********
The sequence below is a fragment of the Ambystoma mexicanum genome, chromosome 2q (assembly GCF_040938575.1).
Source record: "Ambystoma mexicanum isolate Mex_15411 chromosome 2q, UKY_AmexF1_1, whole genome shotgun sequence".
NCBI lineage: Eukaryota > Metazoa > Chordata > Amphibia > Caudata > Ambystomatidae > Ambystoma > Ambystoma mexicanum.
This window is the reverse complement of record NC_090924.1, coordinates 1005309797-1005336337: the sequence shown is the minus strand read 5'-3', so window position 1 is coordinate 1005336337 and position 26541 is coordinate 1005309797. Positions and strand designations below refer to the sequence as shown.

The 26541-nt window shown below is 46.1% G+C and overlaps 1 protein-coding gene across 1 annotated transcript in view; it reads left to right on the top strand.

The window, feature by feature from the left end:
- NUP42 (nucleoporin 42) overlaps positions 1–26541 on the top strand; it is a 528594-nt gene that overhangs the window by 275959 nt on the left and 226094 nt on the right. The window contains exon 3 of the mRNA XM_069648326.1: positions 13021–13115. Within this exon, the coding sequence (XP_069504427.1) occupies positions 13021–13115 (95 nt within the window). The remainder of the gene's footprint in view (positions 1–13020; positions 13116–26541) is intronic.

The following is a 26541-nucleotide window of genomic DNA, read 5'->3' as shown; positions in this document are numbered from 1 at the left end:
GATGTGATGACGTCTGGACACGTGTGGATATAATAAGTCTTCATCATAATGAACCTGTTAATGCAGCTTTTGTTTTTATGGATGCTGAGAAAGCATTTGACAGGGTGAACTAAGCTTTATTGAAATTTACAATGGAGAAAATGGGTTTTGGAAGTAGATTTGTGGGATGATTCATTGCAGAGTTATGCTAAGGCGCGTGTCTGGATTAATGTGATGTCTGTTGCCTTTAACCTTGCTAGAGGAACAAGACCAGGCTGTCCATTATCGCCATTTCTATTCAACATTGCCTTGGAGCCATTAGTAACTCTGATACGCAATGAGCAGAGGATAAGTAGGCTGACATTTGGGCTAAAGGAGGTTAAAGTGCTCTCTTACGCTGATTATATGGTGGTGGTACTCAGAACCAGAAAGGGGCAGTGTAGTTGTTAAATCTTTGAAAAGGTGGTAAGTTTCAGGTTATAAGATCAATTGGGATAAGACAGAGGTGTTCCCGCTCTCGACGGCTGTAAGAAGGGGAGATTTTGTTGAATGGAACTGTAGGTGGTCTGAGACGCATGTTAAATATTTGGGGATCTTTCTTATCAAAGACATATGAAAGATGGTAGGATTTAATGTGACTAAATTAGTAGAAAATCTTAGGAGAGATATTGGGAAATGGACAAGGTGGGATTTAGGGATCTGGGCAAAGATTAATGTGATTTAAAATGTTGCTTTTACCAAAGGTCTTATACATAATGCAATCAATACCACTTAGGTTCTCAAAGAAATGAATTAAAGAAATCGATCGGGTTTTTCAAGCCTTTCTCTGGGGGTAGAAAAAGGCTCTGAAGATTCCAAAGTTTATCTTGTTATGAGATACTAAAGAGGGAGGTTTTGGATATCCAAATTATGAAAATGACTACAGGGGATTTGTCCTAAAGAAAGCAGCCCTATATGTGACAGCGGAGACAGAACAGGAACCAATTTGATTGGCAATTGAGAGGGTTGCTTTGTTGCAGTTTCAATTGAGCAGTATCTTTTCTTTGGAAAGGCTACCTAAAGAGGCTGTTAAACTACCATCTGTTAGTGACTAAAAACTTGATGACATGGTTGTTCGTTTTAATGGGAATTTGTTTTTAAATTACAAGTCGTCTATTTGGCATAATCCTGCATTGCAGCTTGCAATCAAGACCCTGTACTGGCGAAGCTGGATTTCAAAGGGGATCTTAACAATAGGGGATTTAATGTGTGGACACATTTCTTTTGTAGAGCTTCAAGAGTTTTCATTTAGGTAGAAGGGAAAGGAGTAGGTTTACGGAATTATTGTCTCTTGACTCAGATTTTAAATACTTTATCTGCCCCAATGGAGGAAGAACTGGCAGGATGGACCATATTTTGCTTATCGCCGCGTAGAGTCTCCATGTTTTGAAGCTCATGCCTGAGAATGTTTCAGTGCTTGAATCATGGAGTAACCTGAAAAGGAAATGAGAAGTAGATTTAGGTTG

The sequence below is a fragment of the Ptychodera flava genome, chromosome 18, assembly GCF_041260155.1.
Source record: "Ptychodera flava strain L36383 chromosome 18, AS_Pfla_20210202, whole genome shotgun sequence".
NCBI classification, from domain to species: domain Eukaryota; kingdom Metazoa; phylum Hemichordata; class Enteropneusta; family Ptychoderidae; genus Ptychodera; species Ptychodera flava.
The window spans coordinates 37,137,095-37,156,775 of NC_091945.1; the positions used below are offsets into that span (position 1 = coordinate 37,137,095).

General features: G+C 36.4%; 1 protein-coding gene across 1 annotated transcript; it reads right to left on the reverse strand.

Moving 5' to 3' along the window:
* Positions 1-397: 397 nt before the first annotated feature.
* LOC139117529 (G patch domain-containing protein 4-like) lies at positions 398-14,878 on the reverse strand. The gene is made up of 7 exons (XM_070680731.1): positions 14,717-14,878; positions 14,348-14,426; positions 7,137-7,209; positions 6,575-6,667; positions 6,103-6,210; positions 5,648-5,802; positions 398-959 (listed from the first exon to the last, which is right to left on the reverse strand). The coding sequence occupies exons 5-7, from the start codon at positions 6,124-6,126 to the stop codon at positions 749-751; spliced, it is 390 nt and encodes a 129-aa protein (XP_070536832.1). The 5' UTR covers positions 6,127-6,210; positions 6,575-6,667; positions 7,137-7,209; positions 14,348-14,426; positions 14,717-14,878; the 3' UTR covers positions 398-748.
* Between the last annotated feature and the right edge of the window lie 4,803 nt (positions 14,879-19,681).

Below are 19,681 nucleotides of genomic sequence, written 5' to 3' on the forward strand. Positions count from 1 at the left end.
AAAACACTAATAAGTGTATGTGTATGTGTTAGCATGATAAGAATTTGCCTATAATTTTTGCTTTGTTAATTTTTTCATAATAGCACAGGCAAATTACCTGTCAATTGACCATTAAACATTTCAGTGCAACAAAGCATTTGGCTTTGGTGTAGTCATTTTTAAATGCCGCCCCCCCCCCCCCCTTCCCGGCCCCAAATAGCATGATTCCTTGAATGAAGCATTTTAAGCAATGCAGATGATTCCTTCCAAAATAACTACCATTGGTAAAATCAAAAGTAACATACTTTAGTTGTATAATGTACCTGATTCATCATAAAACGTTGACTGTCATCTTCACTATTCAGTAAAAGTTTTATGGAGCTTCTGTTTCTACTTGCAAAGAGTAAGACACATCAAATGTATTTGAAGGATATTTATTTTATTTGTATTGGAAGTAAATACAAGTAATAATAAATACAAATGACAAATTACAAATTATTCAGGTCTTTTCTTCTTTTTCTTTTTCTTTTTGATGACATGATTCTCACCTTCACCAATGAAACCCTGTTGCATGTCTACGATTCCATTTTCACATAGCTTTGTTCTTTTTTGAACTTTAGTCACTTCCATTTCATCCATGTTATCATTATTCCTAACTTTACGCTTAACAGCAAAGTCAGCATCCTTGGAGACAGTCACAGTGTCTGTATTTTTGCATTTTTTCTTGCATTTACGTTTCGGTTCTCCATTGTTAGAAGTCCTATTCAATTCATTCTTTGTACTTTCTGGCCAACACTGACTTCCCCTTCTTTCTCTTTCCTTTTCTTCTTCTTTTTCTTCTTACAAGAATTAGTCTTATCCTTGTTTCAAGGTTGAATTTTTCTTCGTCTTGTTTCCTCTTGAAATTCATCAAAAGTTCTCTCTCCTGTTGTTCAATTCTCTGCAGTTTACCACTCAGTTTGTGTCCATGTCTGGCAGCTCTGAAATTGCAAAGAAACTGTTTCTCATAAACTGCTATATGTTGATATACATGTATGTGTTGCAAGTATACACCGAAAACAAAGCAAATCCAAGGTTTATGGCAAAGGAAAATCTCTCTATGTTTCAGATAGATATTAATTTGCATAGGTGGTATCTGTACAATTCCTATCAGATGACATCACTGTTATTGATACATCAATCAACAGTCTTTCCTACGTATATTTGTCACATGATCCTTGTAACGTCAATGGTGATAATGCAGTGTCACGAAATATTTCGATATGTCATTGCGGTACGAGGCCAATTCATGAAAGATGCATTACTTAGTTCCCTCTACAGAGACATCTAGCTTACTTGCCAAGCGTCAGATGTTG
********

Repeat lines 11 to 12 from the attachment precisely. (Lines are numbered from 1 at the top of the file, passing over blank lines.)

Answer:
Source record: "Ptychodera flava strain L36383 chromosome 18, AS_Pfla_20210202, whole genome shotgun sequence".
NCBI classification, from domain to species: domain Eukaryota; kingdom Metazoa; phylum Hemichordata; class Enteropneusta; family Ptychoderidae; genus Ptychodera; species Ptychodera flava.